This 1957 version of the famous gunfight that pitted Wyatt Earp and Doc Holliday against the Clanton gang rides on the performances of its stars, Burt Lancaster and Kirk Douglas. The pair's grudging respect for each other, their relationships with women, and the events that lead to the conflagration at Tombstone (which occupies about six minutes of the 122-minute running time) is at the core of this film, which meanders like a lazy creek in a dusty town. The film doesn't age well, primarily because it seems so cliche-ridden today. Viewers should remind themselves that this movie actually invented many of the Old West cliches we take for granted now, such as the outlaw firing shots at the saloon piano player to inspire him to play.
Despite a 1.85:1 anamorphic image that befits the movie's original Vistavision framing, the picture quality is nothing special, and you may even be distracted by grain and color flashing, especially in outdoor daylight scenes. Sonically, the DVD is similarly bland, retaining the original mono. Dialogue is never a problem, though. It's also interesting that every gunshot fired during the climactic fight uses the identical sound effect. Unfortunately, this is about as bare-bones as a DVD can get—there's not even a trailer.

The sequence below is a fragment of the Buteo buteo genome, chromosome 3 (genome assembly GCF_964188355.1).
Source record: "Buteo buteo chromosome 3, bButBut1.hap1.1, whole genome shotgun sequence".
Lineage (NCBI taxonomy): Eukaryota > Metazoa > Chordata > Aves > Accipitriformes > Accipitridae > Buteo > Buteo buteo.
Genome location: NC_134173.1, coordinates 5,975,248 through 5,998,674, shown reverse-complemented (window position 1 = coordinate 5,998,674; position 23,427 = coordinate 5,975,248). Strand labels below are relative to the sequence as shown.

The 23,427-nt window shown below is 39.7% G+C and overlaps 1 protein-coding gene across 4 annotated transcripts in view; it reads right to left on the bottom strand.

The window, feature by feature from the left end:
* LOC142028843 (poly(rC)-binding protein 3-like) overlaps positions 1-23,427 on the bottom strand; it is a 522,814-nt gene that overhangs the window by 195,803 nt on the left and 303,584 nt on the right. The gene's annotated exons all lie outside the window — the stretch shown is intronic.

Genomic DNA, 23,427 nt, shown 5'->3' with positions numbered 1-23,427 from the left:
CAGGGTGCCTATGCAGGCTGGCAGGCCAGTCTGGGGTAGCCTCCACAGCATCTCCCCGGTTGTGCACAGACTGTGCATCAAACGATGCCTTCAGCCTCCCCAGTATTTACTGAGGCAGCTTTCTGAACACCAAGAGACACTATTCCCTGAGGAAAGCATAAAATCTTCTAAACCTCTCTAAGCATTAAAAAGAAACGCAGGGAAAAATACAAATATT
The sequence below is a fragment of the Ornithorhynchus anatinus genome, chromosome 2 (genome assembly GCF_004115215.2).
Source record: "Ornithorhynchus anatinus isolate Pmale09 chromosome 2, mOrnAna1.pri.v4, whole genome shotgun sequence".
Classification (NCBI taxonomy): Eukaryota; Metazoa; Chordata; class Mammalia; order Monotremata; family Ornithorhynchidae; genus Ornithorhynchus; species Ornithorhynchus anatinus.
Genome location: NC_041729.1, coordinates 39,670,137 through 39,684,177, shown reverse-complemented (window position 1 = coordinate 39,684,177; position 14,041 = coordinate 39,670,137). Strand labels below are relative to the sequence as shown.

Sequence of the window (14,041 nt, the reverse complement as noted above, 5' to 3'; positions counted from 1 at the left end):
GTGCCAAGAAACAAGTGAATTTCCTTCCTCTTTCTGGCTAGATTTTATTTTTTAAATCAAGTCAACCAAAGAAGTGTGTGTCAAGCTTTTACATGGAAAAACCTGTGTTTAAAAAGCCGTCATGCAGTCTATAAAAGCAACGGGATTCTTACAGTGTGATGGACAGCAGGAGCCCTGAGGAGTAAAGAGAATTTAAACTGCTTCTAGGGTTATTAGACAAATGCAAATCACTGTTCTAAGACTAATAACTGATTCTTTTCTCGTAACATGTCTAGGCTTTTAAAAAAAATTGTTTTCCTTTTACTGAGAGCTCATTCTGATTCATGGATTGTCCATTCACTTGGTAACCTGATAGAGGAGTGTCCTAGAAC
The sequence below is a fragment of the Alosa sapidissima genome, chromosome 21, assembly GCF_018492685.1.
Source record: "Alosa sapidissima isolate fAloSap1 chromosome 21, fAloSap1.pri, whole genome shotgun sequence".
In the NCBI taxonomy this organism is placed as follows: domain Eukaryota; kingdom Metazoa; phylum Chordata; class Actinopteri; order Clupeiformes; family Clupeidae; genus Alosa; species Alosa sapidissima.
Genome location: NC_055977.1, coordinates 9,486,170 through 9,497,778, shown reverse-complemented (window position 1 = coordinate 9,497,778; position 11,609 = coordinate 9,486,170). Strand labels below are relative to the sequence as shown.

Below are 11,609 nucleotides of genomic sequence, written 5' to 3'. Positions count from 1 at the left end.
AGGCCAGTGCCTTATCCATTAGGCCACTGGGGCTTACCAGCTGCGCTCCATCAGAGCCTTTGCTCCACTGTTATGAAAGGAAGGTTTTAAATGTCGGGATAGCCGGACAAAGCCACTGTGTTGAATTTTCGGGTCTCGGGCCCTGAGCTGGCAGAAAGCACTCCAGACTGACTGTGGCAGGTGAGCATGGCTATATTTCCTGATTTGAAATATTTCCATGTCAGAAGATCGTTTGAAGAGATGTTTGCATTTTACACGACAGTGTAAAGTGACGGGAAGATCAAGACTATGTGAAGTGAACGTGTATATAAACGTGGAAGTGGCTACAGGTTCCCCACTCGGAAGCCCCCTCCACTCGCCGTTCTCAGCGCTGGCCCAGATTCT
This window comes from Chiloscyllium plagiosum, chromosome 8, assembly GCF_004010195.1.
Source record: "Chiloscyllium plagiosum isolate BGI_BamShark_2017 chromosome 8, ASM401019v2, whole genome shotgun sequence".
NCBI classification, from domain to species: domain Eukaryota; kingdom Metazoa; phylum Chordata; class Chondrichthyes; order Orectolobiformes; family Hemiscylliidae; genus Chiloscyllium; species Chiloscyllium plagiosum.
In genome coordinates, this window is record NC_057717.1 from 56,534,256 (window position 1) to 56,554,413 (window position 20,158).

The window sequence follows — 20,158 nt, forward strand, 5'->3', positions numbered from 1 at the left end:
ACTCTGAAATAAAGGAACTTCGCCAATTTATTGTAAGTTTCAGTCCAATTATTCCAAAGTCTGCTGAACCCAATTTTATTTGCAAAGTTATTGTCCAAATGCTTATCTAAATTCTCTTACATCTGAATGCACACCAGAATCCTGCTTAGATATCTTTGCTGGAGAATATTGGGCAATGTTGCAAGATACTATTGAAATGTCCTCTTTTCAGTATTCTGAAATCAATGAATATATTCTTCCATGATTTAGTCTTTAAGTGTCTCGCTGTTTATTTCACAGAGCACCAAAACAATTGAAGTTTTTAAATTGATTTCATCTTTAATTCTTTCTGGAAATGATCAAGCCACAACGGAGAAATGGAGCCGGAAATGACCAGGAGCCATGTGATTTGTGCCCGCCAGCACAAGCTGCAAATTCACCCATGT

Western completists will want this disc for their collections, in any case; otherwise spin it as a rental for the lead performances, a look at a very young Dennis Hopper (as Billy Clanton), and that hummable theme song.—Gary Frisch
DVD: Speed Racer—Artisan
Speed Racer fanatics, rejoice! At last, the first eleven episodes of the classic '60s Japanimation series are available on DVD. Previously, fans had to make do with Speed Racer: The Movie, which was really just a collection of three episodes along with a bad '90s rap version of the classic theme song. Happily, this new set restores the original theme, even if the opening and closing credits have been slightly modified. The episodes themselves are here in all of their hyperactive glory; after all, Speed Racer may be the only show that somehow managed to fit an hour's worth of dialogue into twenty-three minutes of action. Speed, indeed . . .
With eleven episodes crammed onto one bargain-priced disc, this collection is actually quite a deal. Unfortunately, the compression seems to have compromised the already-shaky 1.33:1 picture quality a bit more than necessary. The Dolby mono soundtrack is also merely average but certainly respectable, given the source material's age. Bonus features consist of a number of simple galleries illustrating the features of the Mach 5, the show's classic villains, and the cast of voices. Speed Racer was my favorite show when I was young; and, although this collection may not be perfect, it will certainly keep your little Spridles and Chimchims enthralled for hours.—Gary Maxwell